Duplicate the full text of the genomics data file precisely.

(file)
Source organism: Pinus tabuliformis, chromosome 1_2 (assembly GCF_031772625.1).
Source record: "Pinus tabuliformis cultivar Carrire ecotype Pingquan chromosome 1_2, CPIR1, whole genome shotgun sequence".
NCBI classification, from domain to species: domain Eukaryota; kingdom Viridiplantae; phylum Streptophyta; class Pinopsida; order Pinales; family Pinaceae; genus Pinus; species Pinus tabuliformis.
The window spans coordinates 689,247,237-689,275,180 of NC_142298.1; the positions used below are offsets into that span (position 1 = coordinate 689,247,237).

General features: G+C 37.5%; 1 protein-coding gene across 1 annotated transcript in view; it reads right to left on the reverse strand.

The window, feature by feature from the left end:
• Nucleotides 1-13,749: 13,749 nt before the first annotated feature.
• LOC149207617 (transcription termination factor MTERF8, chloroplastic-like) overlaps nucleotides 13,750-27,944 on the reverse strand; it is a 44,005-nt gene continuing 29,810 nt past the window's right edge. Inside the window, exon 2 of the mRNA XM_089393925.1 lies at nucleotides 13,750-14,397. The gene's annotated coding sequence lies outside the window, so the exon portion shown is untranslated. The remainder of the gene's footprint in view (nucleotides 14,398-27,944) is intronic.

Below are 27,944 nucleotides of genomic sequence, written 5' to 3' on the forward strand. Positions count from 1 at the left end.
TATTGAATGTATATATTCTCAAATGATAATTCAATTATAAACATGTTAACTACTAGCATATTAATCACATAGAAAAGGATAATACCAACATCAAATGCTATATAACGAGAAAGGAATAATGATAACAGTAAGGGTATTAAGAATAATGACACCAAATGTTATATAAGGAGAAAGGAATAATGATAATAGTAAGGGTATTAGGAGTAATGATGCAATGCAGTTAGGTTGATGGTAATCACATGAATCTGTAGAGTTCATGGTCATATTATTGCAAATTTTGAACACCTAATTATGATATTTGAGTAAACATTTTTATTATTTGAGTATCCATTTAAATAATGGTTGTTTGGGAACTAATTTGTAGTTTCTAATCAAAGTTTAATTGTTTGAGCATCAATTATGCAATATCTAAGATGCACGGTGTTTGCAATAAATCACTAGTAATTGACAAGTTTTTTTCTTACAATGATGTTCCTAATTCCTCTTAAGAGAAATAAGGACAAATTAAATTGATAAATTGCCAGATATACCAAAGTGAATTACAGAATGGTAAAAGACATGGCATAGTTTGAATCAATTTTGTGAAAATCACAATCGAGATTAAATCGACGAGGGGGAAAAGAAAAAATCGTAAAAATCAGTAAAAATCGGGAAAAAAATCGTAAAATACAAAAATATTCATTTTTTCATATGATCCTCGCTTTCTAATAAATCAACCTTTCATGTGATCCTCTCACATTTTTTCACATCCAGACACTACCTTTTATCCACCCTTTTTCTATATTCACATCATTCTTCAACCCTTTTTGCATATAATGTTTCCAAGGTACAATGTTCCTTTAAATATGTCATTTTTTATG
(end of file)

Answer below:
Source organism: Pinus tabuliformis, chromosome 1_2 (assembly GCF_031772625.1).
Source record: "Pinus tabuliformis cultivar Carrire ecotype Pingquan chromosome 1_2, CPIR1, whole genome shotgun sequence".
NCBI classification, from domain to species: domain Eukaryota; kingdom Viridiplantae; phylum Streptophyta; class Pinopsida; order Pinales; family Pinaceae; genus Pinus; species Pinus tabuliformis.
The window spans coordinates 689,247,237-689,275,180 of NC_142298.1; the positions used below are offsets into that span (position 1 = coordinate 689,247,237).

General features: G+C 37.5%; 1 protein-coding gene across 1 annotated transcript in view; it reads right to left on the reverse strand.

The window, feature by feature from the left end:
• Nucleotides 1-13,749: 13,749 nt before the first annotated feature.
• LOC149207617 (transcription termination factor MTERF8, chloroplastic-like) overlaps nucleotides 13,750-27,944 on the reverse strand; it is a 44,005-nt gene continuing 29,810 nt past the window's right edge. Inside the window, exon 2 of the mRNA XM_089393925.1 lies at nucleotides 13,750-14,397. The gene's annotated coding sequence lies outside the window, so the exon portion shown is untranslated. The remainder of the gene's footprint in view (nucleotides 14,398-27,944) is intronic.

Below are 27,944 nucleotides of genomic sequence, written 5' to 3' on the forward strand. Positions count from 1 at the left end.
TATTGAATGTATATATTCTCAAATGATAATTCAATTATAAACATGTTAACTACTAGCATATTAATCACATAGAAAAGGATAATACCAACATCAAATGCTATATAACGAGAAAGGAATAATGATAACAGTAAGGGTATTAAGAATAATGACACCAAATGTTATATAAGGAGAAAGGAATAATGATAATAGTAAGGGTATTAGGAGTAATGATGCAATGCAGTTAGGTTGATGGTAATCACATGAATCTGTAGAGTTCATGGTCATATTATTGCAAATTTTGAACACCTAATTATGATATTTGAGTAAACATTTTTATTATTTGAGTATCCATTTAAATAATGGTTGTTTGGGAACTAATTTGTAGTTTCTAATCAAAGTTTAATTGTTTGAGCATCAATTATGCAATATCTAAGATGCACGGTGTTTGCAATAAATCACTAGTAATTGACAAGTTTTTTTCTTACAATGATGTTCCTAATTCCTCTTAAGAGAAATAAGGACAAATTAAATTGATAAATTGCCAGATATACCAAAGTGAATTACAGAATGGTAAAAGACATGGCATAGTTTGAATCAATTTTGTGAAAATCACAATCGAGATTAAATCGACGAGGGGGAAAAGAAAAAATCGTAAAAATCAGTAAAAATCGGGAAAAAAATCGTAAAATACAAAAATATTCATTTTTTCATATGATCCTCGCTTTCTAATAAATCAACCTTTCATGTGATCCTCTCACATTTTTTCACATCCAGACACTACCTTTTATCCACCCTTTTTCTATATTCACATCATTCTTCAACCCTTTTTGCATATAATGTTTCCAAGGTACAATGTTCCTTTAAATATGTCATTTTTTATG